He glanced at her, raised his eyebrows, and pursed his lips, “Rolston? Hmmm.” He inspected Miss Abigale again and then nodded.

“Yes, I can see a possible resemblance. The hair… and the eyes. Yes, that might well be the case. I do hope she has not inherited his intelligence. The man has the wits of a goose, a stupid one to be exact.”

Elizabeth laughed, “My sister is, I believe, prepared to make allowances for deficiencies in that aspect provided the man is amiable… and pleasing in another respect.”

Darcy’s interest in Jane Bingley’s amorous inclinations was never very great. He much preferred to fix his gaze upon his wife. Childbearing had made some interesting and very enticing changes to her form, enhancing her bosom in particular. He thought of her nursing their children and found his pulse quickening. If there was a more powerful aphrodisiac than making a baby with a woman you loved, he could not imagine it. She appeared to have noticed where his eyes were fixed, smiled and leaned forward, allowing her gown to fall slightly open.

“Ahem,” said she, drawing his eyes upward, “I do believe my chamber might offer some relief from this heat. And it is not only my sister who is interested in manly… attractions, though I have no wish to enjoy any but yours, if you will so oblige me.”

Mr. Darcy was more than ready to oblige, rose quickly, assisted his wife to do likewise, and hurried her into the house.


The exercise of determining the paternity of Mrs. Bingley’s children was repeated several more times. Darcy always felt somewhat disadvantaged in these discussions, complaining that Elizabeth’s access to ladies’ gossip and her sister’s confidences, endowed her with an unfair advantage. It was only with the Bingley’s last child that he felt entitled to gloat. He had invited Elizabeth to begin the game and identify who she believed the father. Her guesses, he declared to be excellent, asserting that any of them might well claim paternity.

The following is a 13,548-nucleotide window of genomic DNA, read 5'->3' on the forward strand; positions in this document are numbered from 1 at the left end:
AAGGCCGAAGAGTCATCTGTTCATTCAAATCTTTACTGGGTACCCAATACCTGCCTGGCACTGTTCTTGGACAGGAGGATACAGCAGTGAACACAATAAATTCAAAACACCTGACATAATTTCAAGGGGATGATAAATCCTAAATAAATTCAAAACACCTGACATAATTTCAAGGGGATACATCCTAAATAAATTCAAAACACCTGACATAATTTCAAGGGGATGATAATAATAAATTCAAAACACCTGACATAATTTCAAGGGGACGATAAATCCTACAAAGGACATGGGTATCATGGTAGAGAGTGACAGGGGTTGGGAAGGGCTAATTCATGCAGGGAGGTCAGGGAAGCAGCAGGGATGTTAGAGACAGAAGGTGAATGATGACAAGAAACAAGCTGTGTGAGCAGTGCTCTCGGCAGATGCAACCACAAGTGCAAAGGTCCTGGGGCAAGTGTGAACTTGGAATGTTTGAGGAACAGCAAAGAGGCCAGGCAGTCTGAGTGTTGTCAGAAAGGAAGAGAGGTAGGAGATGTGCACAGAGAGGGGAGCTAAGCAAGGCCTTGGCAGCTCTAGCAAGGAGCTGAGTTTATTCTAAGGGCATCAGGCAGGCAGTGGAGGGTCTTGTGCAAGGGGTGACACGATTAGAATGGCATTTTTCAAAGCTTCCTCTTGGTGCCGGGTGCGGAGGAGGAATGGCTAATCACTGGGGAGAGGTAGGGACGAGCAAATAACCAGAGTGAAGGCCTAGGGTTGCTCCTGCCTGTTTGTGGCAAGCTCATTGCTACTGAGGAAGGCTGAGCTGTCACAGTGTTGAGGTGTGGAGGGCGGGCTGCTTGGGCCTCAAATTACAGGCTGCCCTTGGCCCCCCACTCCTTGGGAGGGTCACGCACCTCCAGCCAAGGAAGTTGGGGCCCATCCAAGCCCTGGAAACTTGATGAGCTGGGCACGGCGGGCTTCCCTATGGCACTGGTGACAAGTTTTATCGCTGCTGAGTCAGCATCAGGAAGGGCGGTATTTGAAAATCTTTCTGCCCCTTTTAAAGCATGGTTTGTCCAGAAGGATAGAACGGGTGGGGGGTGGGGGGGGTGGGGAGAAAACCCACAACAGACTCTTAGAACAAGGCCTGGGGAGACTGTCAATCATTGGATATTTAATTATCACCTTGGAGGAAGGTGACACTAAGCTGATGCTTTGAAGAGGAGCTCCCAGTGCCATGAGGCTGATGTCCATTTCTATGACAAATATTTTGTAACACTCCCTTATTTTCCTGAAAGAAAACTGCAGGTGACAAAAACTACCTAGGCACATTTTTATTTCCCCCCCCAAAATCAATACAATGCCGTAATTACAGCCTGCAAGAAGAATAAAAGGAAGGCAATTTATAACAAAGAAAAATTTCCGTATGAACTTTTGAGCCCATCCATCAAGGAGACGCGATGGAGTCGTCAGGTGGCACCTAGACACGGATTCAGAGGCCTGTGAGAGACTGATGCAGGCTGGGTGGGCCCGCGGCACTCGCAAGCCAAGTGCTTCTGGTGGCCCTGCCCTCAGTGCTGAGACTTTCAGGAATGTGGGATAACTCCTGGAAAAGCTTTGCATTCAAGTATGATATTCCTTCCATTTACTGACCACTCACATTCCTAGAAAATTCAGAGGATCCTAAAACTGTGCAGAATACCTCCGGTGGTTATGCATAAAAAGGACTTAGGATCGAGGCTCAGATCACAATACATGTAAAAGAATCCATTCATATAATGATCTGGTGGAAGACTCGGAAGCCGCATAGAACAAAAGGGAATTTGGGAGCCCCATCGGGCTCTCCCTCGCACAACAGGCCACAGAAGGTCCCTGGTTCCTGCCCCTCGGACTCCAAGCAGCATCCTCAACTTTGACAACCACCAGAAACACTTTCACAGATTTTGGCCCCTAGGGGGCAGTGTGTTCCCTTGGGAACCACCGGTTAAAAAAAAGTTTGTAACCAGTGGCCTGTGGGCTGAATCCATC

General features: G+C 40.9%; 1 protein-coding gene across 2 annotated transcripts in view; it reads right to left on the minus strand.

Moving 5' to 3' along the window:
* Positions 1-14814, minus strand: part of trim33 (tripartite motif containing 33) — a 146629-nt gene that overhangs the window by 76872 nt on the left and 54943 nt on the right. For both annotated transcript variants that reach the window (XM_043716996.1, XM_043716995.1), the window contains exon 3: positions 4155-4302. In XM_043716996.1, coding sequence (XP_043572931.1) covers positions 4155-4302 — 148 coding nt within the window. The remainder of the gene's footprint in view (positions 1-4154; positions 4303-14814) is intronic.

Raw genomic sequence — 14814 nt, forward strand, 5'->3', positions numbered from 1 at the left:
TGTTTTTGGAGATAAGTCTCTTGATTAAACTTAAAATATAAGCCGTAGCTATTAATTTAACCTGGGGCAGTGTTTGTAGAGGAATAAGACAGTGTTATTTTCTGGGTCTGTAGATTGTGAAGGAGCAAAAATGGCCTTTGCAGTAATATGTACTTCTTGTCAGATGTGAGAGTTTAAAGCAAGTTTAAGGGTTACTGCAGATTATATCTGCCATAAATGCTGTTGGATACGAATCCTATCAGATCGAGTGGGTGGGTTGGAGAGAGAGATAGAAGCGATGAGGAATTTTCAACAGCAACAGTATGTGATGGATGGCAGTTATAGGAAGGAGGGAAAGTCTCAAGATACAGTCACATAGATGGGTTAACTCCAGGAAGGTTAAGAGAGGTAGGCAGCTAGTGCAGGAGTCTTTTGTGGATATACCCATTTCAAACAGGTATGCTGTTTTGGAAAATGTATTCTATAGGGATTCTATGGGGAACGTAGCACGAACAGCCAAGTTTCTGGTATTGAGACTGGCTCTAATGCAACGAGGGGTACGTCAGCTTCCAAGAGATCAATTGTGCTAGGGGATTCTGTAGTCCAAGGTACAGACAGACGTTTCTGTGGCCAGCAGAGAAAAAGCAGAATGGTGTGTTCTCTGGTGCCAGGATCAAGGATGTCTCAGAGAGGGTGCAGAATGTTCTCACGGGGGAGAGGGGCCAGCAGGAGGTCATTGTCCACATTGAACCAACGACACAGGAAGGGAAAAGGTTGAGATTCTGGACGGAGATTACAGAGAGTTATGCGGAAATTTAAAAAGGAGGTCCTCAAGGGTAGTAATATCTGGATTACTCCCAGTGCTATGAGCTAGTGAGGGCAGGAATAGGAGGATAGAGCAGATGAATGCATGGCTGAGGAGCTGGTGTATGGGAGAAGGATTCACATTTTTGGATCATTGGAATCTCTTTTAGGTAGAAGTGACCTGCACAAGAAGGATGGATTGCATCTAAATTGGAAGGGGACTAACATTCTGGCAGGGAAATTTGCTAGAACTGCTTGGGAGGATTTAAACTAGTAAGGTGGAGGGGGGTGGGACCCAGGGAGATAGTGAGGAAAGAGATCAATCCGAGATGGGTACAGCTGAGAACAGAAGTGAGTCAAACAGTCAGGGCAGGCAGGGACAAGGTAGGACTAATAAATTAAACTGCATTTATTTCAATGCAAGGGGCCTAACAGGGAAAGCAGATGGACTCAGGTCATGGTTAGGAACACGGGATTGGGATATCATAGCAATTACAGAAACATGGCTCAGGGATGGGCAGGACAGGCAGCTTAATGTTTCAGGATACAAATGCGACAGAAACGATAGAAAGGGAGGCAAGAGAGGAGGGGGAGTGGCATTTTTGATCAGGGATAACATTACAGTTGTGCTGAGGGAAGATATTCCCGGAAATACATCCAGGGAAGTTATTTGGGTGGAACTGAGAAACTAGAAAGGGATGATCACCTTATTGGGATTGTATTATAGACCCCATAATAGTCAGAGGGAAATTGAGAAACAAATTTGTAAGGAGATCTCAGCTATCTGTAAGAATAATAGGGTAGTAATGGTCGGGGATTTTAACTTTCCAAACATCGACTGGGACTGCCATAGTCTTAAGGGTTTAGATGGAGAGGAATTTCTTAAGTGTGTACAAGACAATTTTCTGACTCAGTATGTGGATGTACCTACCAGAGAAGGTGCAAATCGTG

“However,” said he with a broad smirk, “I do believe I have finally triumphed and it is a name you would never guess.”

Elizabeth, inured to winning this little competition, only looked at him with amusement, claiming that he could hardly expect her to accept such an assertion after his many previous failures.

“Who, “ she scoffed, “is your candidate? What improbable reason have you imagined?”

“Carrington!” said he.

“Joshua Carrington? You cannot be serious? The man is renown for his rectitude. The father of George Bingley? Impossible!”

Darcy laughed, his certainty proof against his wife’s humour.

“George informed me himself.”

“Informed you? A child of three years? Do not insult my intelligence, my dear, misguided husband. Spoke to you himself, indeed!”

“I did not claim any such thing, Elizabeth. Indeed, how could the child know? But I observed him this morning as the boys were playing in the river. I am certain the child is Carrington’s.”

Elizabeth’s disbelief abated not a single jot, however, she did press him to explain.

“I am quite willing to do so. You see the boys were clad only in their smallclothes as they splashed in the water. Joshua has a small abnormality, you may not have seen.” Elizabeth’s eyebrows rose, and he smirked once more, waiting for her to press him for the explanation. Her desire for his explanation outweighed her wish to disoblige by feigning disinterest.

“Tell me!” she huffed.

“George has a slight abnormality. A sixth toe, to be exact.” He smiled.

“And Mr. Carrington is similarly possessed?”

“Indeed he is. We attended Eton together. Hardly something to be kept hidden from his fellows there. We teased him rather unmercifully for a while.”

“Carrington! I can hardly believe it! He is so very… respectable.”

“And your sister appeared so to me when I first knew her. Appearances, my dear. Appearances!”


~~~~ The End ~~~~